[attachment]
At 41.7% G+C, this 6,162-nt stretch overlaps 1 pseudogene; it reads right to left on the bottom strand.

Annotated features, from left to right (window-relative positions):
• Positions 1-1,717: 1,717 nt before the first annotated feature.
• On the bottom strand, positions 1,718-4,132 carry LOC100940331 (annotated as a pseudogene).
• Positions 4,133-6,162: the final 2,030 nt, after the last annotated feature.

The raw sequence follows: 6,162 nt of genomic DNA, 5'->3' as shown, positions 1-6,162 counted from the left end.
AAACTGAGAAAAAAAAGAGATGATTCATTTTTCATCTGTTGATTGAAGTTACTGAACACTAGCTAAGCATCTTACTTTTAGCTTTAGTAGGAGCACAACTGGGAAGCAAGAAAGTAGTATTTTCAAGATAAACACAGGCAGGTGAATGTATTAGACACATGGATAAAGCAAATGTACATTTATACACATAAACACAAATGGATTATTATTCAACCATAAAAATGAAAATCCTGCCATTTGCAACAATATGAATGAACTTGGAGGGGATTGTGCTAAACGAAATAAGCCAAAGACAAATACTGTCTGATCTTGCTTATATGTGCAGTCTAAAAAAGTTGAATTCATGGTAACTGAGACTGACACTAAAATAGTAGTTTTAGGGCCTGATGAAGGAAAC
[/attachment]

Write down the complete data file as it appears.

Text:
At 41.7% G+C, this 6,162-nt stretch overlaps 1 pseudogene; it reads right to left on the bottom strand.

Annotated features, from left to right (window-relative positions):
• Positions 1-1,717: 1,717 nt before the first annotated feature.
• On the bottom strand, positions 1,718-4,132 carry LOC100940331 (annotated as a pseudogene).
• Positions 4,133-6,162: the final 2,030 nt, after the last annotated feature.

The raw sequence follows: 6,162 nt of genomic DNA, 5'->3' as shown, positions 1-6,162 counted from the left end.
AAACTGAGAAAAAAAAGAGATGATTCATTTTTCATCTGTTGATTGAAGTTACTGAACACTAGCTAAGCATCTTACTTTTAGCTTTAGTAGGAGCACAACTGGGAAGCAAGAAAGTAGTATTTTCAAGATAAACACAGGCAGGTGAATGTATTAGACACATGGATAAAGCAAATGTACATTTATACACATAAACACAAATGGATTATTATTCAACCATAAAAATGAAAATCCTGCCATTTGCAACAATATGAATGAACTTGGAGGGGATTGTGCTAAACGAAATAAGCCAAAGACAAATACTGTCTGATCTTGCTTATATGTGCAGTCTAAAAAAGTTGAATTCATGGTAACTGAGACTGACACTAAAATAGTAGTTTTAGGGCCTGATGAAGGAAAC